UCC ‘answer guy’: Farewell. Embrace the sacred. Take heart!
I don’t regret the goofy costumes. But it does surprise me when people still remember them.
Some people tell me they’re still orienting newcomers to our churches by showing that 2007 United Church of Christ video, in which I appear in various outfits as “the UCC answer guy.” Titled “UCC @ 50,” it marked the first half-century of our denomination. It highlighted our history and the kind of church we are.
And now it’s time to say farewell as I reach retirement. My roles since 1984 and the people who’ve supported me are all too numerous to mention here. I’ve been reaching out to those colleagues to thank them.
But to them — and to all of you, UCC friends and siblings — let me leave this message: Take heart!
Here’s a story. I got teary the other day while telling it, though I had told it scores of times before. The tears came as I toured a new colleague, Kayla Berkey, around the new offices of our national ministries in Cleveland. She’s taking over the work I’ve been doing recently on the UCC news team.
I was telling Kayla the story of the 1839 freedom fight for which the new Amistad Conference Room is named. I told how our UCC ancestors befriended Africans who had rebelled against human trafficking aboard the schooner La Amistad. In Connecticut and beyond, Black and white Congregationalists supported the Amistad captives in their legal fight – all the way to the U.S. Supreme Court – to confirm their freedom.
To be sure, the tears came partly from nostalgia. For a few years, one of my jobs was to tell that story, amid the beauty of the Amistad Chapel, to people visiting our Church House (now closed) at 700 Prospect Avenue. There’s a lot of emotion in that.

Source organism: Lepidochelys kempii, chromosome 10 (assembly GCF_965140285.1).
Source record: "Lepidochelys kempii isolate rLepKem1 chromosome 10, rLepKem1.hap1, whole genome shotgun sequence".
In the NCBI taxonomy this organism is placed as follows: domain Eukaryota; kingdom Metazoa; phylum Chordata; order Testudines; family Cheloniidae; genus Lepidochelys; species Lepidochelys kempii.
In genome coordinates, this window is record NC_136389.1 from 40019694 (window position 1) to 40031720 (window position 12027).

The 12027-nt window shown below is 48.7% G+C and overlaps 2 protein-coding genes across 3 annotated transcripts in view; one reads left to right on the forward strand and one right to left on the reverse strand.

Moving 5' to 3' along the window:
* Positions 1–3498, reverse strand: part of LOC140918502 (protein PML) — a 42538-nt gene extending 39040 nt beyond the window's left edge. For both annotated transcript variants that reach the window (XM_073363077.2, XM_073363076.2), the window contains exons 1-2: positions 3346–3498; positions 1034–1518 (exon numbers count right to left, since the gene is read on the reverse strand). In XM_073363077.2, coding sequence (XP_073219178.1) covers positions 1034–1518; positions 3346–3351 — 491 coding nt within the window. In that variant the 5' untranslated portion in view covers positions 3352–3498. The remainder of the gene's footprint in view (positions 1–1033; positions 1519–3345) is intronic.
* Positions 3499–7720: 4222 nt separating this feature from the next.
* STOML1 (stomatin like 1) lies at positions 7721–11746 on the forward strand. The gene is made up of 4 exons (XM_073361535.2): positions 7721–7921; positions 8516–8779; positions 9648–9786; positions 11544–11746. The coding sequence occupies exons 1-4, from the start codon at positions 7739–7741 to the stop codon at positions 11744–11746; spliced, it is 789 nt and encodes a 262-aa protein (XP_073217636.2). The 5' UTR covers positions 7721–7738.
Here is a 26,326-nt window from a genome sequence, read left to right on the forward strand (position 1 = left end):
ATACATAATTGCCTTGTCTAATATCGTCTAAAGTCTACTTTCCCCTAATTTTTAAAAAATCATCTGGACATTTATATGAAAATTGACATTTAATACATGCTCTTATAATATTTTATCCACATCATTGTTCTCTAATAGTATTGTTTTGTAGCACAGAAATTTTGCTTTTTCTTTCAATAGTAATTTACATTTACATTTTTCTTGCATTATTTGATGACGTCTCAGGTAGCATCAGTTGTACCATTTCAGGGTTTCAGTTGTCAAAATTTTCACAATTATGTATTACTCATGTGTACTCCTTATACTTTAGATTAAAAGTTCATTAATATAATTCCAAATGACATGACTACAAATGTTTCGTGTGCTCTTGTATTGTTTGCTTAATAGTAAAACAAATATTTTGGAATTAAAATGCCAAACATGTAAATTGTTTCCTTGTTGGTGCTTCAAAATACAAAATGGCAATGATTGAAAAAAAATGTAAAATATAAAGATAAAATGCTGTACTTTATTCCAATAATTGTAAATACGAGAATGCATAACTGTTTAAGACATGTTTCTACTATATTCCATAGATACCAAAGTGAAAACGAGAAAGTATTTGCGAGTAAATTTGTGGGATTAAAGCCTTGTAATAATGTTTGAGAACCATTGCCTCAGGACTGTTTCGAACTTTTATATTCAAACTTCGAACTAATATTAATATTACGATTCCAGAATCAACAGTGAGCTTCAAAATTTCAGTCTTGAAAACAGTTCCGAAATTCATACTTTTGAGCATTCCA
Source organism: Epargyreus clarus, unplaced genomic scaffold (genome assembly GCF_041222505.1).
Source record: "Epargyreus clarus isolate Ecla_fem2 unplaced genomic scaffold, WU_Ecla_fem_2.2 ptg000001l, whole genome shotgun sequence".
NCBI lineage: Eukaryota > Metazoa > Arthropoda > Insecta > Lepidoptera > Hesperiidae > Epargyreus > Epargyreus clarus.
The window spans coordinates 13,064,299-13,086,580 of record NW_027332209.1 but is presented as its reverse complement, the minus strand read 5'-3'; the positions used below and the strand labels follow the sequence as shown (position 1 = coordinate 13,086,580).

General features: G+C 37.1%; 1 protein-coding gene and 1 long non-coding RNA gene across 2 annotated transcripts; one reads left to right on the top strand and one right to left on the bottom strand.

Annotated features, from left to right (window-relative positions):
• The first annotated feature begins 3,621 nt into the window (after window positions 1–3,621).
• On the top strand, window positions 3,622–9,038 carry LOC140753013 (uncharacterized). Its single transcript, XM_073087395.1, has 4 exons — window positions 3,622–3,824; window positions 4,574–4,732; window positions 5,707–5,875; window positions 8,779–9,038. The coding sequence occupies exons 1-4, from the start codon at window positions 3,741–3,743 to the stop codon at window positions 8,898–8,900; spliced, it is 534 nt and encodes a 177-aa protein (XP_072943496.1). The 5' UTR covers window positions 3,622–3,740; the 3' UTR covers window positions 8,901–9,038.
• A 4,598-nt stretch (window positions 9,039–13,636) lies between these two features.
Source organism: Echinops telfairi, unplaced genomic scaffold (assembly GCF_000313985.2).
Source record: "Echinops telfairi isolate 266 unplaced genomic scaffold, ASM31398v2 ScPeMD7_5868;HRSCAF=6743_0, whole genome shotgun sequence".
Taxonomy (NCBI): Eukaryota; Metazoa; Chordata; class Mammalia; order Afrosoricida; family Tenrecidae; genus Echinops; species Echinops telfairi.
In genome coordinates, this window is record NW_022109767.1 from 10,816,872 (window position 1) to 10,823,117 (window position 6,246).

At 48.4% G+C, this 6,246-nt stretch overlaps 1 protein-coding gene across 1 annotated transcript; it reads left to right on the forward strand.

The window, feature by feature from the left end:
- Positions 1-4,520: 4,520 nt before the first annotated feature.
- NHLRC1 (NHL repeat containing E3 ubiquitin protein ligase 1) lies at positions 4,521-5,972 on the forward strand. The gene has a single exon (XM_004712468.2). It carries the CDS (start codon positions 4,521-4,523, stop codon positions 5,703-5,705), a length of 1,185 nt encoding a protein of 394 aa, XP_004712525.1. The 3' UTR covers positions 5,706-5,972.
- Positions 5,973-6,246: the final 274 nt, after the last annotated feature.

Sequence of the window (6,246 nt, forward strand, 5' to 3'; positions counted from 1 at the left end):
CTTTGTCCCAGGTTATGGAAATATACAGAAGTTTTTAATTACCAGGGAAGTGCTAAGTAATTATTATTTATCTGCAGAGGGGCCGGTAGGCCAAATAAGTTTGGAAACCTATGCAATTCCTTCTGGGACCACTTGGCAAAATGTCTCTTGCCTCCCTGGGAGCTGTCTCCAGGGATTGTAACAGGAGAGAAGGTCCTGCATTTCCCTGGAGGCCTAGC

Mainly, though, the tears came from what the Amistad story represents. It’s ours to embrace each time we summon what our Statement of Faith calls “courage in the struggle for justice and peace.”
‘Embrace that courage’
Embrace that Amistad courage, church, when the odds and the fight seem too long. I’ve seen those odds, and I’ve seen them beaten. To name just two examples:
- In the 1980s, U.S. churches stood as allies in the fight against South African apartheid. Congregations formed prayer groups and committees. They wrote letters. Seminarians (including me) got arrested outside banks. National ministries pressed for divestment. By 1990, we celebrated Nelson Mandela’s freedom as he walked down the aisle of The Riverside Church.
- In 1991 and for decades that followed, the church stood with Indigenous siblings in their fight against racist sports mascots. Our General Synod opposed “negative stereotyping.” For years, we joined protests outside sports venues. By 2022, we saw major-league team names and mascots change in Cleveland and Washington, D.C. Some of us didn’t expect to see that in our lifetimes.
When the sacred is present
I showed Kayla pieces of sacred Iroko wood from West Africa, built into the new conference table. The wood was originally part of the central table in the Amistad Chapel – a reminder of how the captives remembered their homeland and the spirit of their ancestors. That was the precise moment when I teared up. Because I’ve been there when the sacred was present, helping our long-odds fights endure.
In New York, before we got arrested outside that big bank, our “freedom yes, apartheid no” chant morphed into a rhythmic, spiritual rap as we locked arms and started swaying together. In Cleveland, before every march to Cleveland’s baseball stadium, our Indigenous colleagues led us in prayer – and they sustained us with drumming as we protested there.
So that’s it. That video is outdated now. It’s time for a new one. As long as the old one’s around somewhere, I hope you’ll get a laugh out of those goofy costumes. But if you remember anything about UCC history, remember this:
Be courageous. Embrace the sacred. Take heart. Amen.
Hans Holznagel is a former member of the UCC news team. He retired Dec. 1 after a career that included many roles in the UCC’s national ministries, dating back to 1984.
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